Africa

Party politics the Kenyan way as politicians prepare for 2017 poll

By Njeri Kimani 16 September 2016

Both of Kenya’s major political groupings were in party mode last weekend, hosting lavish celebrations in a bid to consolidate support ahead of next year’s presidential elections. By NJERI KIMANI.

If money could buy votes – and, let’s face it, it can – then the newly formed Jubilee Party is in poll position for the 2017 presidential election. The Jubilee Party was created from the former Jubilee Alliance, a coalition of smaller parties that helped President Uhuru Kenyatta and his deputy, William Ruto, into office in 2013, and was launched last weekend in a lavish three-day bash that cost a whopping two billion Kenyan shillings (that’s $19.7-million, or R283-million).

So what kind of party does two billion shillings buy you these days? There was music, there was dancing, and there were plenty of speeches at the Moi International Sport Complex in Kasarani, a Nairobi suburb. There were also 47 shiny new Land Cruisers to prowl around the city – one for each of Kenya’s counties – and a whopping 20,000 shillings in cash ($197, R2,800) for each of the estimated 500,000 delegates who attended.

The new party also unveiled a new, luxuriously appointed nerve centre in the heart of Nairobi, the eight-storey Jubilee House.

President Uhuru Kenyatta – also Kenya’s richest man, which might explain how a new party pulls off such an extravagant launch – described his newborn baby as a new era in Kenyan politics, terming it an expression of “our unity, our oneness, our togetherness”. The visibly emotional president pledged that the Jubilee Party will prevent Kenyans from going through post-election violence as witnessed in 2007/2008. “The pain of the past means that all of us have to work for reconciliation,” he said.

Kenyatta was charged in the International Criminal Court for crimes against humanity in relation to the 2007/2008 post-election violence, in which more than 1,000 Kenyans were killed. Those charges were dropped, due to lack of evidence and there being no co-operation by the Kenyan government, in March 2015.

Not all of Kenyatta’s allies were in attendance at the extravaganza. Key party officials, such as tourism cabinet secretary Najib Balala and water cabinet secretary Eugene Wamalwa (who is also the party candidate for Nairobi governor) were notably absent.

These outspoken Jubilee figures, who held key positions in the current government, deliberately shied away from the launch to avoid being criticized by Kenyans. The constitution does not allow for ministers to engage in active politics.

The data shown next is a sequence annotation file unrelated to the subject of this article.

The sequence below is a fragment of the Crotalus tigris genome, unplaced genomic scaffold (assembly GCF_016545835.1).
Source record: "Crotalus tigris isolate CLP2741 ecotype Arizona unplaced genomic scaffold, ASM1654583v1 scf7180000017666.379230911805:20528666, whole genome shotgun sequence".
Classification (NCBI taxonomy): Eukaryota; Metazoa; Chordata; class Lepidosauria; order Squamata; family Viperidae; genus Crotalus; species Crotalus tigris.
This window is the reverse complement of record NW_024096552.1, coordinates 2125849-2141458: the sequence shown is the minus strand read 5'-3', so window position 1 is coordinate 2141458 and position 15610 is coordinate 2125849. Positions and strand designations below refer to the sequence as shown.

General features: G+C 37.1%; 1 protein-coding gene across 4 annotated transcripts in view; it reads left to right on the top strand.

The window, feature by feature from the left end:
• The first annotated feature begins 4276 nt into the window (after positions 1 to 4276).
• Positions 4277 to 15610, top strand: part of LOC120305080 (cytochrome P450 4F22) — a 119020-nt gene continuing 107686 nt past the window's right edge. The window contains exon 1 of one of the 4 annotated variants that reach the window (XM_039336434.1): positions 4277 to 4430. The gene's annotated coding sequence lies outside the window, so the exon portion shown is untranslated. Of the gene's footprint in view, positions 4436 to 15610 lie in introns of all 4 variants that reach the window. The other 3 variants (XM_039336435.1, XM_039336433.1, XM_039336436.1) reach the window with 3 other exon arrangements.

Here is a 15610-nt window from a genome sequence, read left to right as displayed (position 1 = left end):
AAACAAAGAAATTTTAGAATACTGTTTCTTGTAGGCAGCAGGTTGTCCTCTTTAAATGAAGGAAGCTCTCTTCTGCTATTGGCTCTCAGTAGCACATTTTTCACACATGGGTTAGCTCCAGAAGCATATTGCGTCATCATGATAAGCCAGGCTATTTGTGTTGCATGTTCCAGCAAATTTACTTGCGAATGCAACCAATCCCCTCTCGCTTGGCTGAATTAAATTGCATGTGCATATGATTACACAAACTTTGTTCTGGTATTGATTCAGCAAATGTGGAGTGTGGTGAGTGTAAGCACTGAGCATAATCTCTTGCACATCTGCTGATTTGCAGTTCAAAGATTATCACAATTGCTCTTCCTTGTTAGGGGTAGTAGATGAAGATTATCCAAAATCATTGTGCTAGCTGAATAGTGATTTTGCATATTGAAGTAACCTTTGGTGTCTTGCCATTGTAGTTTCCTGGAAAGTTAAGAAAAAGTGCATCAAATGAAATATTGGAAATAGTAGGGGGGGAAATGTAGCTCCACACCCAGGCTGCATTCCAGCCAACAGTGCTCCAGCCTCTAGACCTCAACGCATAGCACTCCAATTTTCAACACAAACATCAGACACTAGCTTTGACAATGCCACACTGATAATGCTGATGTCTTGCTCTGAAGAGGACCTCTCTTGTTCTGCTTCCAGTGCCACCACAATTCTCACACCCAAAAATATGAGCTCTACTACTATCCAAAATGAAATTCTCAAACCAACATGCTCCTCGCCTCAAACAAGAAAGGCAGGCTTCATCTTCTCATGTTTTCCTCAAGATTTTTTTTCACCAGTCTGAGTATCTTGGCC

Top Kenyan musicians including Jaguar, Bahati and Mercy Masika graced the occasion, with reports suggesting they were paid five million shillings each (R700,000).

Opposition leaders were quick to criticise the Jubilee Party spending, with some demanding an audit into where the funding came from. Others said the money could have been better spent on addressing Kenya’s high poverty rates and poor health system.

The timing of this criticism was unfortunate, however, given that the Orange Democratic Movement (ODM) – the major party in the opposition Coalition for Reforms and Democracy (CORD) – was hosting a lavish party of its own at the exact same time.

The ODM celebrated its 10-year anniversary by flying delegates to a huge rally in a public park in Mombasa, complete with multimillion shilling performances from local musicians and 47 vehicles branded in ODM’s signature orange.

ODM leader Raila Odinga, who is also the current head of CORD, pledged to work towards strengthening the coalition by welcoming more parties to join them as they geared up for next year’s general elections. “This is the only opposition (that) can win in next year’s elections,” he said in his speech.

Odinga also took a dig at the perceived values of the Jubilee Party supporters at the launch in Nairobi. “Today we are here to say thank you to those who have showed up without asking for money, without asking whether it is safe, for transport, for food, when the party has called on you to respond to the distress call of our nation,” he said.

Kenya is scheduled to hold its next general election on 8 August 2017, a little under a year from now. The country’s electoral commission chief has said it will probably be the most expensive election in Kenyan history – and on this evidence, he does not seem to be wrong. DM

Photo: Kenya’s President Uhuru Kenyatta (R) and his Deputy William Ruto (L) greet as they salute supporters at the Kasarani stadium during the official launch of the Jubilee Party ahead of the 2017 general elections in Kenya’s capital Nairobi September 10, 2016. REUTERS/Thomas Mukoya

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